Cain and Abel shared one of the most intimate human relationships: brotherhood. They were the first human beings ever born of a woman (Genesis 4:1-2). They gave offerings to God, but only Abel gave his very best. Cain didn’t offer willingly or contribute the choicest of his crops. God was happy with Abel’s offering; He was upset with Cain’s offering (verses 3-5).
Cain refused to humbly accept correction from God. Instead, he blamed his brother Abel and committed the first murder in human history. Cain’s disdain for correction caused him to murder his own brother.
A Blessing From God
Naturally, humans dread correction. No one wakes up in the morning and thinks, I really hope I get corrected today! Yet correction is a blessing from God: “… My son, despise not thou the chastening of the Lord, nor faint when thou art rebuked of him: For whom the Lord loveth he chasteneth, and scourgeth every son whom he receiveth. If ye endure chastening, God dealeth with you as with sons; for what son is he whom the father chasteneth not? But if ye be without chastisement, whereof all are partakers, then are ye bastards, and not sons” (Hebrews 12:5-8).
“Our greatest blessing is being corrected by our Father!” Gerald Flurry writes in The Book of Hebrews: What Jesus Christ Is Doing Today. “That means we are not spiritual bastards.”
Correction is a necessary part of becoming perfect like our Father in heaven (Matthew 5:48). Sadly, many of God’s own people struggle to realize this. Many people have become bitter and left God’s Church thinking something to this effect: Mr. Flurry is definitely God’s man. He is speaking on God’s behalf. He is full of love and humility. But all those ministers around him! They don’t know what they’re talking about. Every single minister who has dealt with me has been completely wrong. But of course, if Mr. Flurry came and told me the exact same thing in person, then I would believe it.
Yes, God’s ministers are human. All of us sin, make mistakes and fall short. But this doesn’t negate the occasional correction that the ministry must give to us. Avoid the mindset that no one can correct you in any area unless he is perfect in that area.
Submission to authority—to ministers, teachers, bosses, activity directors, elders, the experienced, husbands or parents—is a lesson that often takes a lifetime to learn deeply. It is a matter of respecting the office, not hyperanalyzing the individual for flaws that could undermine the correction he is trying to deliver.
Correction can even come from our peers. Often they know us better than anyone else. What about correction from those younger than us, those under our authority, or those who hate us? We can find helpful correction even in a “joke” or an unhinged rant, rather than getting defensive and rejecting every point.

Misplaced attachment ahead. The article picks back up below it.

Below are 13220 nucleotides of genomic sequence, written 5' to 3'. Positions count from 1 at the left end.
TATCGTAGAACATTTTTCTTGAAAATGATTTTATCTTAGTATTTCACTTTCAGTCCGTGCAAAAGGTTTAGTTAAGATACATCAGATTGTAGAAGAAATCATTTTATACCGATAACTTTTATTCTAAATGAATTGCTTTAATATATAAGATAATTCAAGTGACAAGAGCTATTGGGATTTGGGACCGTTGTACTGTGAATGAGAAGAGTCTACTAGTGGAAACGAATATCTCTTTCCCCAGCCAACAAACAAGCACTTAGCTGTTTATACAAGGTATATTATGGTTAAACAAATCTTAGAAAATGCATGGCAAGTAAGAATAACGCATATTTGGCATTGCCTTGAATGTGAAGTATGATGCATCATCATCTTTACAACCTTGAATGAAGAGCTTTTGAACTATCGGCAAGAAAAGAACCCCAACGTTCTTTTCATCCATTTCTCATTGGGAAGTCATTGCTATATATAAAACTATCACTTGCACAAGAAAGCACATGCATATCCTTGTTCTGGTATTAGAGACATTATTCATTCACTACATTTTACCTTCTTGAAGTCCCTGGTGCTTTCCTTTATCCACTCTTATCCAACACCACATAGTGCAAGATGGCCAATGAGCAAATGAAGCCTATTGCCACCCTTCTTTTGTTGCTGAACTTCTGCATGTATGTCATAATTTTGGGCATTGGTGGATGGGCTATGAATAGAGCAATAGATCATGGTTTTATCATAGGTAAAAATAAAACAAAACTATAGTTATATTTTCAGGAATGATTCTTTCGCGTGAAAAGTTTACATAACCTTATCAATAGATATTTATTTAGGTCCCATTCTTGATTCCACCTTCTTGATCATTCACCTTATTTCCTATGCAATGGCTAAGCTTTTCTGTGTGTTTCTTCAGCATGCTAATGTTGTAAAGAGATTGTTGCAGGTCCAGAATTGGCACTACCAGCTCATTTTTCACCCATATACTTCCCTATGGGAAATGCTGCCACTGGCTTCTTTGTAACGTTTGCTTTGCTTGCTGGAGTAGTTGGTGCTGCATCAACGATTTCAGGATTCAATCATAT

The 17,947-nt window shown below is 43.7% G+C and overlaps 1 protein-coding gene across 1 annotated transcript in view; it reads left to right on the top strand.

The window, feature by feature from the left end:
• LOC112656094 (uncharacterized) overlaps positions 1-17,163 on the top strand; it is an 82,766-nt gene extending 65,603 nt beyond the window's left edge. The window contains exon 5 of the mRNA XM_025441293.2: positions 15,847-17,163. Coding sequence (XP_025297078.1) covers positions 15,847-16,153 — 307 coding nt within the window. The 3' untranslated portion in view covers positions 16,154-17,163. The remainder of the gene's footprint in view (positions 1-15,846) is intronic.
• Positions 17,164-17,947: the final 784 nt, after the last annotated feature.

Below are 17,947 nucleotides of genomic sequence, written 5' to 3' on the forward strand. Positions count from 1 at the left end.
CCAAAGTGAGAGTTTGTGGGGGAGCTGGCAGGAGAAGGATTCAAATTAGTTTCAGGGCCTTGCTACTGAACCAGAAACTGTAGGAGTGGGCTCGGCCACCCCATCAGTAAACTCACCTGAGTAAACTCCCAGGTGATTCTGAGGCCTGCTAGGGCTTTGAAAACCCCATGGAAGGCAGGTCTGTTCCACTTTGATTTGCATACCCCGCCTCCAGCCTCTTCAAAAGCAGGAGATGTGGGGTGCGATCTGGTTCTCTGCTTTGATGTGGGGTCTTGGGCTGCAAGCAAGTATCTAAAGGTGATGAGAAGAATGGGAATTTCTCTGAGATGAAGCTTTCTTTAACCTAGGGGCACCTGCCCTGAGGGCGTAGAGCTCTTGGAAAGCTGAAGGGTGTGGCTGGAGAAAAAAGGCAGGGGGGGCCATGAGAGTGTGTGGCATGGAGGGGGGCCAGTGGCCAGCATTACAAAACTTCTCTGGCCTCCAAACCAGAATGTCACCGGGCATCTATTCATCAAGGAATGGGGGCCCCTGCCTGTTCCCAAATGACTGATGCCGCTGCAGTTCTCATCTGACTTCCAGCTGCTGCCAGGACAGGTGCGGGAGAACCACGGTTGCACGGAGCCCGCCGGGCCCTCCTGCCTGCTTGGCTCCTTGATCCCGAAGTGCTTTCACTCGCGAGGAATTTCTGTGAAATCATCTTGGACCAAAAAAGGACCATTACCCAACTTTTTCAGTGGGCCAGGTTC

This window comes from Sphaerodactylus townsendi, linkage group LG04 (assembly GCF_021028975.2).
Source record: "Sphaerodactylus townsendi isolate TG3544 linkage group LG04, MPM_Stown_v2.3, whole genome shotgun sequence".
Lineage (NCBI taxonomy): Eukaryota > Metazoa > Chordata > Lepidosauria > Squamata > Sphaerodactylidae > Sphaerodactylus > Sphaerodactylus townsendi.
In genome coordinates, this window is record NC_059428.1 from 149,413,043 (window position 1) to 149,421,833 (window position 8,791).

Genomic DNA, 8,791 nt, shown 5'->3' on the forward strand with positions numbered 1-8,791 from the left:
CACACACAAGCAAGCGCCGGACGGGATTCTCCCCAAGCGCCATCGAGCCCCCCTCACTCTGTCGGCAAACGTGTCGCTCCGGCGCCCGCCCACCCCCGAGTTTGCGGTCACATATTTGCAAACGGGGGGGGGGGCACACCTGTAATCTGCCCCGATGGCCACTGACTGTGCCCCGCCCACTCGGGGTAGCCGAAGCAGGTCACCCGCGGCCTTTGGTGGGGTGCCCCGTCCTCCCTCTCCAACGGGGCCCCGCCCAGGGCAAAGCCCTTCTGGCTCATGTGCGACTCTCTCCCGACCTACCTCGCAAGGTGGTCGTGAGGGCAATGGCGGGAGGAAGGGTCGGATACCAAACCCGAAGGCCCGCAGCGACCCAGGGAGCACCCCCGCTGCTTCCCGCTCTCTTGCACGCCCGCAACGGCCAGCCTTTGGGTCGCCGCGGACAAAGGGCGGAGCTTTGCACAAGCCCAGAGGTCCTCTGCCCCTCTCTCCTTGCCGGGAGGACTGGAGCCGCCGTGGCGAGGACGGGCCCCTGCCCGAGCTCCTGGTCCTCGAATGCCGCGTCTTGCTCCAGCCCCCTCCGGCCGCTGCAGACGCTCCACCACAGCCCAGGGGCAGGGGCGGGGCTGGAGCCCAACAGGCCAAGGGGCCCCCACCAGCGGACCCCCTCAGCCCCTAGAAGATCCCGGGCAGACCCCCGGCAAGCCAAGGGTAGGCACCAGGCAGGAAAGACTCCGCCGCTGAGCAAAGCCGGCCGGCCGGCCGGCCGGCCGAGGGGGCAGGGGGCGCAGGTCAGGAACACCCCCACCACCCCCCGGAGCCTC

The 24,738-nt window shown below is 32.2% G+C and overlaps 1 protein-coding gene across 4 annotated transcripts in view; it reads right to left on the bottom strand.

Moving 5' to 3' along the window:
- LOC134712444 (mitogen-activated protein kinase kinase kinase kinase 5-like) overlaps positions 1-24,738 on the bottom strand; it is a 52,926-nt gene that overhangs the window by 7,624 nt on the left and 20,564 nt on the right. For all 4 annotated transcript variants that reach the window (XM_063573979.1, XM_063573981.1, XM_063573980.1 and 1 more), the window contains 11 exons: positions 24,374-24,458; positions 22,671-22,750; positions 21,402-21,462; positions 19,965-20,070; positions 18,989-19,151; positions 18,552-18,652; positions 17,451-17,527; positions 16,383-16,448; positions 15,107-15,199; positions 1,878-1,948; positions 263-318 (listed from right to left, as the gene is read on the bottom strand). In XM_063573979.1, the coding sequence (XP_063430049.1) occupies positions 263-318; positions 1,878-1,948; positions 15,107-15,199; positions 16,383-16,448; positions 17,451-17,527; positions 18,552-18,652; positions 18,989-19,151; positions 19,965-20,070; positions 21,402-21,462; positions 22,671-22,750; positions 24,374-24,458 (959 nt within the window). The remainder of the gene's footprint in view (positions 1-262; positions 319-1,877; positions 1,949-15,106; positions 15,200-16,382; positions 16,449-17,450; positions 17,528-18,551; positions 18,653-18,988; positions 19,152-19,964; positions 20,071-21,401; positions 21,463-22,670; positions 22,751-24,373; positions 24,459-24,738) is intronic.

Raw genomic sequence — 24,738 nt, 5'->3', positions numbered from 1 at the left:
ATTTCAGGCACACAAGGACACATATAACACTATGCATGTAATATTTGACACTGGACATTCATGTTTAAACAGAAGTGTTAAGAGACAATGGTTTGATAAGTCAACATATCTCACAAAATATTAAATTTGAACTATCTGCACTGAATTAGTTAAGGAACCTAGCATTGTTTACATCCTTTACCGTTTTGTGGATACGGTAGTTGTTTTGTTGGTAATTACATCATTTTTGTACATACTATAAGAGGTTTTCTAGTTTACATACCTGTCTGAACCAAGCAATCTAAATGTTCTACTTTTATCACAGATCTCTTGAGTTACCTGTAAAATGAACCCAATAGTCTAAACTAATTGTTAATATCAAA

What if the correction is delivered imperfectly? Step back, think and pray about it, and find the parts that are true and valuable.
Beware Getting Bitter
God warns against bitterness. The late educator Herbert W. Armstrong called bitterness more addictive than heroin! When we don’t accept and apply correction quickly enough, the result is usually bitterness. It is easy to let correction stew in our minds for weeks, continually trying to convince ourselves that all of it was invalid.
Correction is unpleasant, even if packaged in the absolute best, Goldilocks way—tactful and so gentle that we didn’t realize it was correction until later. Still, God expects us to accept it. Remember, He spiritually chastens and scourges His children (Hebrews 12:6). A physical scourging mutilates the body; a spiritual scourging is also painful.
Rarely does correction come when we didn’t deserve it at all. Even when we do the right thing, we might do it for the wrong reason or with an improper motive. Correction is almost always warranted!
“Servants, be subject to your masters with all fear; not only to the good and gentle, but also to the froward. For this is thankworthy, if a man for conscience toward God endure grief, suffering wrongfully. For what glory is it, if, when ye be buffeted for your faults, ye shall take it patiently? but if, when ye do well, and suffer for it, ye take it patiently, this is acceptable with God. For even hereunto were ye called: because Christ also suffered for us, leaving us an example, that ye should follow his steps” (1 Peter 2:18-21).
When you get corrected unjustly, think about all the times you could have been corrected but never were. These things have a way of evening themselves out.
Bearing even unfair correction with a good attitude leads to blessings from God. “Now no chastening for the present seemeth to be joyous, but grievous: nevertheless afterward it yieldeth the peaceable fruit of righteousness unto them which are exercised thereby” (Hebrews 12:11). Think of correction as your uncompromising personal trainer: It is there to push you to your limits and maybe a bit beyond. It is exercising you. The result: spiritual fitness. The peaceable fruit of righteousness.
Correction is one purpose of Bible study (2 Timothy 3:16). Accepting correction aligns our thoughts, words, deeds and desires with God’s. What a beautiful process!
One Final Tip
When receiving correction, avoid speaking for as long as possible. Take a moment to think about what you are hearing. No excuses. No explaining yourself unless required to. Nod and say “Thank you.” Pray about it as soon as you get a chance. Doing all of this has transformed my correction sessions from long arguments to short, civilized chats, with no hard feelings on either side. It will do the same for you.
See the big picture. Embrace your Father’s correction! To learn more, study Chapter 5 of The Book of Hebrews: What Jesus Christ Is Doing Today: “Embrace Your Father’s Correction.”